National environmental performance: an empirical analysis of policy results and determinants
|DANIEL C. ESTY a1 and MICHAEL E. PORTER a2|
a1 Yale Law School and Yale School of Forestry and Environmental Studies, P.O. Box 208215, New Haven, CT 06520-8215, USA. Tel: (203) 432-6256. E-mail: firstname.lastname@example.org
a2 Harvard Business School, Soldiers Field Road, Boston, MA 02163, USA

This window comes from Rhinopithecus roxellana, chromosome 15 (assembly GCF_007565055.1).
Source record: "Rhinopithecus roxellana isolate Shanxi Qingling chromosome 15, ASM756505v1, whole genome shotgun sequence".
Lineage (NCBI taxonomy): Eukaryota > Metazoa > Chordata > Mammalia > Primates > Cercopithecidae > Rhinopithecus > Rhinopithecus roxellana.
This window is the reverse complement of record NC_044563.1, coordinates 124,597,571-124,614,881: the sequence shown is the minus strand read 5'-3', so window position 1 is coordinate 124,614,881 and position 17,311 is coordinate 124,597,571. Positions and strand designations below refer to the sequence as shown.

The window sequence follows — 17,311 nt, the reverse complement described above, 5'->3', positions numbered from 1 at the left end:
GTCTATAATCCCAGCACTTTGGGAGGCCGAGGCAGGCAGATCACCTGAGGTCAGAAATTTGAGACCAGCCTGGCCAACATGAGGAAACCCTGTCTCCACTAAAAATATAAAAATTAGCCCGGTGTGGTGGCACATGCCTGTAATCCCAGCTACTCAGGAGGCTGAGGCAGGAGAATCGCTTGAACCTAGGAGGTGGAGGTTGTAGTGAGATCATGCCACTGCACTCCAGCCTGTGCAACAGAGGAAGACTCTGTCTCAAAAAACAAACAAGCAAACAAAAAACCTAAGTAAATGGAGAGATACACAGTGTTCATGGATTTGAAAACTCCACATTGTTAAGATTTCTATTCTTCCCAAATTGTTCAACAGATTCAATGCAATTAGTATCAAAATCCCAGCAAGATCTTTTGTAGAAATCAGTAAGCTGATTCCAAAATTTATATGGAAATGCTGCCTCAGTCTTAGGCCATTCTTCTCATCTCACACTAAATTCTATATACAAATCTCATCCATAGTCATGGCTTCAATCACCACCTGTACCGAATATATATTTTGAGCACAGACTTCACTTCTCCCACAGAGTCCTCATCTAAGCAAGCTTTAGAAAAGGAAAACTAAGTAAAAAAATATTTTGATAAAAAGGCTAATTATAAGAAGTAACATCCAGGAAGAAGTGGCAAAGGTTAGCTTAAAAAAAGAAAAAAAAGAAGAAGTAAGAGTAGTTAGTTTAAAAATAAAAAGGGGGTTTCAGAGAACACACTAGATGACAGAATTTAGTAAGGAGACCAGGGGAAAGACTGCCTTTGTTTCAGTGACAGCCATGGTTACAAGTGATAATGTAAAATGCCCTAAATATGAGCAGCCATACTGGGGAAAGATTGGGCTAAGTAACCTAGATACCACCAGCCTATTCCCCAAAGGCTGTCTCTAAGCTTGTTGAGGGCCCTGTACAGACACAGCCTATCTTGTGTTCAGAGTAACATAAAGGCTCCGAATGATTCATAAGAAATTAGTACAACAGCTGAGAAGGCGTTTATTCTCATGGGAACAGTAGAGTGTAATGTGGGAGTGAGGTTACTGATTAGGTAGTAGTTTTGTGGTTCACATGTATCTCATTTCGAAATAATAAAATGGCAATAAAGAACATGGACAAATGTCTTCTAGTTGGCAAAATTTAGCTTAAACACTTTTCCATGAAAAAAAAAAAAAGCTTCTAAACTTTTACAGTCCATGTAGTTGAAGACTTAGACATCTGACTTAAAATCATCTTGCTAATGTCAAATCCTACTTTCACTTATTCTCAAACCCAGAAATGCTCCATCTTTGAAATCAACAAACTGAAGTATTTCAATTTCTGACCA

Efforts to identify the determinants of environmental policy success at the national level have largely been anecdotal and case study based. This article seeks to identify empirically the factors that drive environmental performance as measured by levels of urban particulates and sulfur dioxide and energy use per unit of GDP. Although the data are imperfect and causal linkages cannot be definitively established, the statistical analysis presented suggests that environmental results vary not only with income levels as suggested by the environmental Kuznets Curve literature but also with both the sophistication of a nation's regulatory regime and, perhaps more notably, its broader economic and social context. Thus, at every level of development, countries face policy choices that determine environmental quality in important ways. Strong environmental performance appears to be positively correlated with competitiveness, putting into question the presumed trade-off between economic progress and environmental gains. Although preliminary, these results provide evidence that environmental decision making can be made more data driven and analytically rigorous.